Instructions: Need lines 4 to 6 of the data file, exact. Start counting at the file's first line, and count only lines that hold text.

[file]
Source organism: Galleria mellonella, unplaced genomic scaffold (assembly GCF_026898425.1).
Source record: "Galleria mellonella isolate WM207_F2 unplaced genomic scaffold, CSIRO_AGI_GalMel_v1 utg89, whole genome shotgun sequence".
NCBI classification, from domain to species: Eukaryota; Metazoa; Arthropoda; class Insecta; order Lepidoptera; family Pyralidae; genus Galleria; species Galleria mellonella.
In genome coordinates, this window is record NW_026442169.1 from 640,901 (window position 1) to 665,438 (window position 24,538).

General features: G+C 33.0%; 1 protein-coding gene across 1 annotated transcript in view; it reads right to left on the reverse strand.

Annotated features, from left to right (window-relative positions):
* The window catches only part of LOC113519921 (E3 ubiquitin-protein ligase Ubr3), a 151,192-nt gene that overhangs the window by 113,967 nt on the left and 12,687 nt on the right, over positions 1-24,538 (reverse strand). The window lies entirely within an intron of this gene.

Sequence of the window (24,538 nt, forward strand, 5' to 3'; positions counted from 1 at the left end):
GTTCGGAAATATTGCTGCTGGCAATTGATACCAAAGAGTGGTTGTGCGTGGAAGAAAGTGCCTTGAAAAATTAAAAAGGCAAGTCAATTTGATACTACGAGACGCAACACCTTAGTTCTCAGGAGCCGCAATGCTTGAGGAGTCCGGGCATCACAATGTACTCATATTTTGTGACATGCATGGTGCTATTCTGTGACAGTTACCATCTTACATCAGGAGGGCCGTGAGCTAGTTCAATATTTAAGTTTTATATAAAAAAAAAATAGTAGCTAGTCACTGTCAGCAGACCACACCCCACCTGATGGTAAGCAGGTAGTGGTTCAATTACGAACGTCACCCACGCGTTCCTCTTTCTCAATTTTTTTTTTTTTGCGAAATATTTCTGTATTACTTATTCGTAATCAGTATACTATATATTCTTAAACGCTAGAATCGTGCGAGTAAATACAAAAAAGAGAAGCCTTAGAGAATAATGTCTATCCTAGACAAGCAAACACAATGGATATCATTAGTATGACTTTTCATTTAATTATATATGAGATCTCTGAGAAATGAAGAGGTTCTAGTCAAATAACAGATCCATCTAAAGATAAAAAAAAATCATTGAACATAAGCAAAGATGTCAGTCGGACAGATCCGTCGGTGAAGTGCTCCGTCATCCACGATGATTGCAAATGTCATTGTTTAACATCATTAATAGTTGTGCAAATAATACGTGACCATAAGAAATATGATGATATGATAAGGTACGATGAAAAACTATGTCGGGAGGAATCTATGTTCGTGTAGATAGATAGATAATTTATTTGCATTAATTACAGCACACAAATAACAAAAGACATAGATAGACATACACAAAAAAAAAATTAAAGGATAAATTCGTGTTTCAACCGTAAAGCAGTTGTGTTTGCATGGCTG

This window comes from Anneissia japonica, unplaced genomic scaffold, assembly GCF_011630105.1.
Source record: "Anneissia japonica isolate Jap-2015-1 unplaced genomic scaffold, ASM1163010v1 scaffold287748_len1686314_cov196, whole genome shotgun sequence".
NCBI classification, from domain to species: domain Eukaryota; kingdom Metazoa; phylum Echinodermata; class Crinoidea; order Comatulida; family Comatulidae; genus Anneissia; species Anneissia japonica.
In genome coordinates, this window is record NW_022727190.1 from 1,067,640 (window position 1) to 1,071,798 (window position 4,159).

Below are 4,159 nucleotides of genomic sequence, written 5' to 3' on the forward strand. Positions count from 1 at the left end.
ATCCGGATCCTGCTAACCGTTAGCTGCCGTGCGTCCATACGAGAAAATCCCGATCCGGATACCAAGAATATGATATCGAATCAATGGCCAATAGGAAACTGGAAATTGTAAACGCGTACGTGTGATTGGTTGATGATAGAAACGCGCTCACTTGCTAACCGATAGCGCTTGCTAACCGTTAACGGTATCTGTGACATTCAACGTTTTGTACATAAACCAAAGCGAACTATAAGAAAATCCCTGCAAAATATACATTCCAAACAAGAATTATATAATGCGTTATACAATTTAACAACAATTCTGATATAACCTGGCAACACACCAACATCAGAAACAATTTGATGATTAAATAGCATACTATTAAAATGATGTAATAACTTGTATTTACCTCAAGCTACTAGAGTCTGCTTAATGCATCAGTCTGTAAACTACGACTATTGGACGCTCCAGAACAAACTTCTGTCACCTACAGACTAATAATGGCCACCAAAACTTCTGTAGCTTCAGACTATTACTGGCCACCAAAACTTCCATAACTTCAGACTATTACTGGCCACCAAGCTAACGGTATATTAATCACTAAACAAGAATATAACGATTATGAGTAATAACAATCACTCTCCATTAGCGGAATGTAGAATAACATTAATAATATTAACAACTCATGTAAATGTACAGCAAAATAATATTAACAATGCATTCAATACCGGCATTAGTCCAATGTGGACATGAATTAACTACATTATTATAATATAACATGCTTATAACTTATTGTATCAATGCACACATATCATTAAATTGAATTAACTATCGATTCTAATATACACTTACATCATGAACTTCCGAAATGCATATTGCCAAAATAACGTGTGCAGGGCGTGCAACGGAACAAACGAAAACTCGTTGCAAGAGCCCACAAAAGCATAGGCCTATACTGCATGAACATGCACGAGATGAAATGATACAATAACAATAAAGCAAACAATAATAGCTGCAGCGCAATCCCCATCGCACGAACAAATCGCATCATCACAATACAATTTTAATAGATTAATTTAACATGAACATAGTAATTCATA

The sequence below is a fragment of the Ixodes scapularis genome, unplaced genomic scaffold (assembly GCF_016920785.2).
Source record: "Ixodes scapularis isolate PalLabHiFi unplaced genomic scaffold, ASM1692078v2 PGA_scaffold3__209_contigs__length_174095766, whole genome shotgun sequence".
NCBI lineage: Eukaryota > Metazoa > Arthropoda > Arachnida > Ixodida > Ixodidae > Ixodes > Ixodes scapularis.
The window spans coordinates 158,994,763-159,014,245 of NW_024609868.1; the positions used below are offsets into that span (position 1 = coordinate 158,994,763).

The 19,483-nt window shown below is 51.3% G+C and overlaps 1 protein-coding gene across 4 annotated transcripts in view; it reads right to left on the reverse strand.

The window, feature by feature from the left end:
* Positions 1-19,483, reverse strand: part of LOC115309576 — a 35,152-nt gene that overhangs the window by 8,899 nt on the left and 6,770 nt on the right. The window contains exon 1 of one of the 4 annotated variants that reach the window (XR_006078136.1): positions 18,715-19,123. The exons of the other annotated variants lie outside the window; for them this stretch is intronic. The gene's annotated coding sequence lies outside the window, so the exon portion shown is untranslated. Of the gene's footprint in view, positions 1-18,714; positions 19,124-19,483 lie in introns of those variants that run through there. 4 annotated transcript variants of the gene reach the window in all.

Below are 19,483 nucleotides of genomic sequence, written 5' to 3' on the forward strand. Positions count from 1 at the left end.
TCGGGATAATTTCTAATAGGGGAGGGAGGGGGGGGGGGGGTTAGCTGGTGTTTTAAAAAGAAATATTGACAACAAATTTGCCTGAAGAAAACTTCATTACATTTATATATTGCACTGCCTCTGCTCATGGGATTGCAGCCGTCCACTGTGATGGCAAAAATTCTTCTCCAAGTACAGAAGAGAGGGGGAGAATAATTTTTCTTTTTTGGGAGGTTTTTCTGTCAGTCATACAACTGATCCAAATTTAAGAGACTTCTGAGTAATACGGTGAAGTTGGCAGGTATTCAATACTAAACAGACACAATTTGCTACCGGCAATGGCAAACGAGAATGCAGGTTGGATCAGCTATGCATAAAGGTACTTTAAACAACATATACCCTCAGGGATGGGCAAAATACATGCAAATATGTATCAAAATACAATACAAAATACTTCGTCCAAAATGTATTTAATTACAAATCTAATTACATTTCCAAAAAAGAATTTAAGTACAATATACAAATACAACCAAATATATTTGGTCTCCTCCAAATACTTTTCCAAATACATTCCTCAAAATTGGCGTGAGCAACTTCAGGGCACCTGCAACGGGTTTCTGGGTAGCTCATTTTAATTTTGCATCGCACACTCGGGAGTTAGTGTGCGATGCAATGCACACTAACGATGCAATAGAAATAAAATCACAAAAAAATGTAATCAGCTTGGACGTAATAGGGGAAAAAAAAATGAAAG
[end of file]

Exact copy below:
In genome coordinates, this window is record NW_026442169.1 from 640,901 (window position 1) to 665,438 (window position 24,538).

General features: G+C 33.0%; 1 protein-coding gene across 1 annotated transcript in view; it reads right to left on the reverse strand.

Annotated features, from left to right (window-relative positions):